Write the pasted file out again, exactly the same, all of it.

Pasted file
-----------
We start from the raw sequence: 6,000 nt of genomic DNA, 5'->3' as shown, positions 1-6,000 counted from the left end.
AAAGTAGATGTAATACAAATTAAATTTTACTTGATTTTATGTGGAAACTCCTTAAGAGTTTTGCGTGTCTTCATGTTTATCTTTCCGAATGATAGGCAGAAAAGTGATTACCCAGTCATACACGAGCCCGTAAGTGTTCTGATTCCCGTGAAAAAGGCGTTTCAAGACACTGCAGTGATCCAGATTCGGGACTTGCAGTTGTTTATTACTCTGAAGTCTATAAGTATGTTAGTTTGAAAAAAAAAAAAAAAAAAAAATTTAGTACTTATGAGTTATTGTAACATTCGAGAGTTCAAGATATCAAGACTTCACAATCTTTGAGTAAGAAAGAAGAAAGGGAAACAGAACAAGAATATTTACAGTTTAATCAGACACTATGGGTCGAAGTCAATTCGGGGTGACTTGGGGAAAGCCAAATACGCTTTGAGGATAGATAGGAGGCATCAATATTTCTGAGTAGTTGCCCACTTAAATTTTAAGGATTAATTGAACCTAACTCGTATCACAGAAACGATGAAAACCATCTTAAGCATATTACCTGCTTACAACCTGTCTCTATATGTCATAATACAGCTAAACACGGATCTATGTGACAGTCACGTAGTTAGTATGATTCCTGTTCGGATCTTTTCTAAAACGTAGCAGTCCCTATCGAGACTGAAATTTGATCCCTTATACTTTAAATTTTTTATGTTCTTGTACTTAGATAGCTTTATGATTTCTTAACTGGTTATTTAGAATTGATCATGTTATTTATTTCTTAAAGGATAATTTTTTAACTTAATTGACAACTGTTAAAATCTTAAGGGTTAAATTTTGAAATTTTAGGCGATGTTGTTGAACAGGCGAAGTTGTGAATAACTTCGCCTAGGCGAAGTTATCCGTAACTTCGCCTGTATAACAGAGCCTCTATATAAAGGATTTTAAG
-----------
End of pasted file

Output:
We start from the raw sequence: 6,000 nt of genomic DNA, 5'->3' as shown, positions 1-6,000 counted from the left end.
AAAGTAGATGTAATACAAATTAAATTTTACTTGATTTTATGTGGAAACTCCTTAAGAGTTTTGCGTGTCTTCATGTTTATCTTTCCGAATGATAGGCAGAAAAGTGATTACCCAGTCATACACGAGCCCGTAAGTGTTCTGATTCCCGTGAAAAAGGCGTTTCAAGACACTGCAGTGATCCAGATTCGGGACTTGCAGTTGTTTATTACTCTGAAGTCTATAAGTATGTTAGTTTGAAAAAAAAAAAAAAAAAAAAATTTAGTACTTATGAGTTATTGTAACATTCGAGAGTTCAAGATATCAAGACTTCACAATCTTTGAGTAAGAAAGAAGAAAGGGAAACAGAACAAGAATATTTACAGTTTAATCAGACACTATGGGTCGAAGTCAATTCGGGGTGACTTGGGGAAAGCCAAATACGCTTTGAGGATAGATAGGAGGCATCAATATTTCTGAGTAGTTGCCCACTTAAATTTTAAGGATTAATTGAACCTAACTCGTATCACAGAAACGATGAAAACCATCTTAAGCATATTACCTGCTTACAACCTGTCTCTATATGTCATAATACAGCTAAACACGGATCTATGTGACAGTCACGTAGTTAGTATGATTCCTGTTCGGATCTTTTCTAAAACGTAGCAGTCCCTATCGAGACTGAAATTTGATCCCTTATACTTTAAATTTTTTATGTTCTTGTACTTAGATAGCTTTATGATTTCTTAACTGGTTATTTAGAATTGATCATGTTATTTATTTCTTAAAGGATAATTTTTTAACTTAATTGACAACTGTTAAAATCTTAAGGGTTAAATTTTGAAATTTTAGGCGATGTTGTTGAACAGGCGAAGTTGTGAATAACTTCGCCTAGGCGAAGTTATCCGTAACTTCGCCTGTATAACAGAGCCTCTATATAAAGGATTTTAAG